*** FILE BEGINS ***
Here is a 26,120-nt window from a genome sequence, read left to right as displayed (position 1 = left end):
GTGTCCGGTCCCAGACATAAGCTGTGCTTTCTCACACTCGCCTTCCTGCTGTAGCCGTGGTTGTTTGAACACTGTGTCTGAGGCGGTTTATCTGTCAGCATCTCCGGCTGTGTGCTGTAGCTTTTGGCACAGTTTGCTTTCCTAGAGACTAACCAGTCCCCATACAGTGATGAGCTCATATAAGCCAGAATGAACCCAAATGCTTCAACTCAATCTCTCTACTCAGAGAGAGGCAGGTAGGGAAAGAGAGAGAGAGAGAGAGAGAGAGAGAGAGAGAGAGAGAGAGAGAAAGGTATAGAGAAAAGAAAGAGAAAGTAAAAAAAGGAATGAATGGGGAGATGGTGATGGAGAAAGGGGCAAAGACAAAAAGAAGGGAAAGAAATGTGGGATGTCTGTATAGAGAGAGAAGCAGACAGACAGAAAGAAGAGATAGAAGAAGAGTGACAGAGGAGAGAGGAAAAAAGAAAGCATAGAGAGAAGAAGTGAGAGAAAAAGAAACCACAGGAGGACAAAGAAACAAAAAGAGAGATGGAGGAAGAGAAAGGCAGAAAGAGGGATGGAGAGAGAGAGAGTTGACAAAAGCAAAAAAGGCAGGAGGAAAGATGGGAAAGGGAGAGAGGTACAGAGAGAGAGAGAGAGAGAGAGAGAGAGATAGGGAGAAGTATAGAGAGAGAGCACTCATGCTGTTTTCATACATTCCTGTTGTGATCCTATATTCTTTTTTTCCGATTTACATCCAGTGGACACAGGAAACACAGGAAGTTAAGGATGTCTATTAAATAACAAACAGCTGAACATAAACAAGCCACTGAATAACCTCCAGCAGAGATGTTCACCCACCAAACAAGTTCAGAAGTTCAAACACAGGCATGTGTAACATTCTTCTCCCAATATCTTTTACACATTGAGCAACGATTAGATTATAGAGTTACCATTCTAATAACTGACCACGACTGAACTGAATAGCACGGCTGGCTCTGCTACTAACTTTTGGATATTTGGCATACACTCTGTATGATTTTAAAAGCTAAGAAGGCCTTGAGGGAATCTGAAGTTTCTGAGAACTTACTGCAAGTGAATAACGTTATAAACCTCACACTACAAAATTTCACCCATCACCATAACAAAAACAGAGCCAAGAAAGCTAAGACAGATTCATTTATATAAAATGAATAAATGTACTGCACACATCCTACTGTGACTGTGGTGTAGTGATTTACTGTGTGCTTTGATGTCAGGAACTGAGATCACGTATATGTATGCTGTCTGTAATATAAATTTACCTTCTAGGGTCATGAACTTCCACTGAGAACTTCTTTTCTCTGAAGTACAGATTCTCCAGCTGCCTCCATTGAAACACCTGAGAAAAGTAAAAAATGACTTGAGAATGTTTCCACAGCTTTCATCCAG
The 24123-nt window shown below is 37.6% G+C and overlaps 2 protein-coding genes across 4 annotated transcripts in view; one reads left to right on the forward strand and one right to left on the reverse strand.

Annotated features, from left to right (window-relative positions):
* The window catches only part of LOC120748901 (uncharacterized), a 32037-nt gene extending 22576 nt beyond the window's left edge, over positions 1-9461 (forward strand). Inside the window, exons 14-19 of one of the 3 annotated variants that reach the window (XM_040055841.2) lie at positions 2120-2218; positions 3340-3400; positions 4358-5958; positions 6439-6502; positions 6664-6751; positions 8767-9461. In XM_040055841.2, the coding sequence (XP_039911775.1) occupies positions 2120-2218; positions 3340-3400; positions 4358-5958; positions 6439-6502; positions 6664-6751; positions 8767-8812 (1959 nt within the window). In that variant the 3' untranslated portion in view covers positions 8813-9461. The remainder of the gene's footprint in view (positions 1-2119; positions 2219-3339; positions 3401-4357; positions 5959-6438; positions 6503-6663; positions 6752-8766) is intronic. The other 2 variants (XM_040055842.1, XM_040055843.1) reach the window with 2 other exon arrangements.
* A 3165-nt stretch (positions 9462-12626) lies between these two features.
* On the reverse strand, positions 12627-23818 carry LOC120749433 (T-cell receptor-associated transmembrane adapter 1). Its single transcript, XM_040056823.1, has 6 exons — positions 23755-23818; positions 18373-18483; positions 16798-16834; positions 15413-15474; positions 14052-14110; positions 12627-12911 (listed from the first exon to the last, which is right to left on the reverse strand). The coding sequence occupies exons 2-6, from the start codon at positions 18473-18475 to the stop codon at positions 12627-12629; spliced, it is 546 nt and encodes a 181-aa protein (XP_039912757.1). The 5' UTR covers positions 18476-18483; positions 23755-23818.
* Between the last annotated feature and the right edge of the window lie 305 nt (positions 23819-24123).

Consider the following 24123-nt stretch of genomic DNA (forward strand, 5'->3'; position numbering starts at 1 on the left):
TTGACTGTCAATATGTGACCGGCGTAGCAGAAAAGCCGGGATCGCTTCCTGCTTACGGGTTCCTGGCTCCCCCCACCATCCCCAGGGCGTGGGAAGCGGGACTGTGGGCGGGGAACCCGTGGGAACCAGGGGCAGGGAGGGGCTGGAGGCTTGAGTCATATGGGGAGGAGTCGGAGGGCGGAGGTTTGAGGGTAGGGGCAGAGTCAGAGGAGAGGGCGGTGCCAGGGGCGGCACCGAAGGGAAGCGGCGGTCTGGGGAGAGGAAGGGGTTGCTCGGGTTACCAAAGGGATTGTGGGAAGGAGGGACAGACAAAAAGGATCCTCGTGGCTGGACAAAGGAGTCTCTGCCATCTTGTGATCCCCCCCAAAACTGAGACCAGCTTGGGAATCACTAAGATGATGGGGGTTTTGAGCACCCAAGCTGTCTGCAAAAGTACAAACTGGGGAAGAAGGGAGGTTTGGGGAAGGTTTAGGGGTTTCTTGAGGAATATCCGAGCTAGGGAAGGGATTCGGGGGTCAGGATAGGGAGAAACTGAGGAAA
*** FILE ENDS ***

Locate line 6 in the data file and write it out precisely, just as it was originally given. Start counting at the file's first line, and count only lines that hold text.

* A 3165-nt stretch (positions 9462-12626) lies between these two features.